In 1986 we took a shot at living in the USA, in Florence, South Carolina. This was the heart of the deep south in the USA where people are rednecks by their own admission! One thing that really stuck with me was the warmth and friendliness of the people. It’s also where I started to learn to speak French when I attended school, for the few months we were living there. I’m not 100% sure why, but we didn’t settle there and returned to the UK.
In 1988, I was 10 years old, and my parents made the decision to migrate to Sydney, Australia. Quite literally, they picked everything up, and moved.
On the way to Australia, we spent 6 weeks in India, which was the first trip I made to the land of my heritage. It was also a cultural shock. Coming out of a country that was efficient, orderly and structured, India was in many ways the opposite. It was quite chaotic, undoubtedly busy and crowded, it was comparatively polluted and had quite a few beggars too, and that was scary. We visited family and travelled around a bit. I even got the opportunity to go to Gujarat, the state of India where my family hailed from. It was an experience that left me overwhelmed – not good, not bad, but quite mixed.
New Country, New Life.
Landing in Australia was not what I expected. My first memory of Australia was one I’ll never forget. As the plane came in to land in Sydney, it was around 6am, and the sun was pretty low in the sky. I remember flying over Sydney Harbour, and and seeing the rays of the sun, stretch out over the water… and as we circled round, I was stunned to see the magnificence of the Sydney Opera House, and the Harbour Bridge… it was every bit as beautiful as I had seen in the photos and on the television… what a fabulous first impression of my new home!
However, imagine my disappointment when I got of the plane, and while crossing the tarmac, I didn’t see a single kangaroo! In fact, it looked like a normal city, nothing like the Australian Outback that I was expecting! No Aborigines, no boomerangs… I looked in the trees, and no koalas… I felt pangs of disappointment, but excitement, and even more curiosity because this was a bit of an adventure. New country, new life, and I really didn’t know what to expect, or how long we were going to stay for.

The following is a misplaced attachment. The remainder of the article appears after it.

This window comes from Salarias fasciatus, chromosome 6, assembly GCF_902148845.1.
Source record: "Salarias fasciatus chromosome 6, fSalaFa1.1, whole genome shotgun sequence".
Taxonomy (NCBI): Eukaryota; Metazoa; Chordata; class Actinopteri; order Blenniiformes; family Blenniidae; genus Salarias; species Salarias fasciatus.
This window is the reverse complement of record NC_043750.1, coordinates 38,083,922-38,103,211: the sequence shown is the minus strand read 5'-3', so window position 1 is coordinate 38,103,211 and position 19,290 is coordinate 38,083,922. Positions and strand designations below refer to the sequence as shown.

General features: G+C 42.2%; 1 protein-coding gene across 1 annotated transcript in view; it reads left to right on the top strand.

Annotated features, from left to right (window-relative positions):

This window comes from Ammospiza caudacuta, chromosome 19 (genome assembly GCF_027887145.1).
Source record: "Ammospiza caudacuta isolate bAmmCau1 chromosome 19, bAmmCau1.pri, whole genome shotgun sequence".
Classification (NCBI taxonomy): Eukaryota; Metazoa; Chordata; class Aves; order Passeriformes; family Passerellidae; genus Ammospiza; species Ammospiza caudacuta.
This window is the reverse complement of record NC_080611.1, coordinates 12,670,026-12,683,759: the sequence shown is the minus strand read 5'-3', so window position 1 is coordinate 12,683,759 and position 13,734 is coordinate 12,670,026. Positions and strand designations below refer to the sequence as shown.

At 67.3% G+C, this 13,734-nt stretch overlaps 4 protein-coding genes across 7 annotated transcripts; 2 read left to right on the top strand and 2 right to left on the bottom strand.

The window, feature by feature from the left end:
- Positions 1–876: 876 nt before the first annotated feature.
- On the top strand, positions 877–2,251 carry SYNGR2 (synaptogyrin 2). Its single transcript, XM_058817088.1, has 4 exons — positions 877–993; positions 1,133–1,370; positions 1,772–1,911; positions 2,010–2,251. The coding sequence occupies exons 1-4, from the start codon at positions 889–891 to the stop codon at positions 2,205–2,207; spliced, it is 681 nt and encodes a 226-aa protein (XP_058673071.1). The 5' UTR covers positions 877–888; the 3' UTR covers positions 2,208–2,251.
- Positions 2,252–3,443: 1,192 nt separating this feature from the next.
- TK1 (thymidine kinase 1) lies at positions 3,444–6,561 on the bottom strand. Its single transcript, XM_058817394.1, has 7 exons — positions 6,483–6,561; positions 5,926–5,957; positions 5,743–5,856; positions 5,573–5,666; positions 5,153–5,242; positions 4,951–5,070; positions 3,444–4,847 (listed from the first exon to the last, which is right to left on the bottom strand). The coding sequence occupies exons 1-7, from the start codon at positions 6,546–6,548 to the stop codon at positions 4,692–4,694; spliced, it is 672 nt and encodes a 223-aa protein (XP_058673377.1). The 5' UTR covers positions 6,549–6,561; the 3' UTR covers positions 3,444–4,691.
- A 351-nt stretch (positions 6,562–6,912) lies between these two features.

The disappointment increased when 5 days later I was enrolled at the local school…
School was different here. People were friendly, and it didn’t matter what your ethnic background was, in fact there were people at my school that were Indian, Greek, Italian, Maltese, Lebanese, African, English, American, Chinese, and of course, those who had been in Australia for many generations. The racial tension wasn’t there, and the closest comments I got to anything remotely racially oriented were aimed at my Queen’s English accent!
So, Australia ticked a big box right there for the newly migrated Rughani family! Better still, the weather was just fantastic! The sun clearly shined, and it was warm!
The best thing was, we had the beach only a few minutes drive away from us – compared with a few hours drive when we lived in the UK.
Now while it sounds all nice and sugary, the truth was we came to this country not knowing anyone. I left all my friends behind in the UK. We had nothing when we arrived. We were put in touch with a friend of one of my relatives, and they gave us some bare essentials, and helped us with finding accommodation. My parents didn’t have a job, we had no car, we slept on foam mattresses, and didn’t even have a fridge, and we were living of my parent’s savings. Yet, it was an adventure, and looking back, and I think the ability to get through this situation with the basics, helped me through many times in my life, where once again, I had only the basics.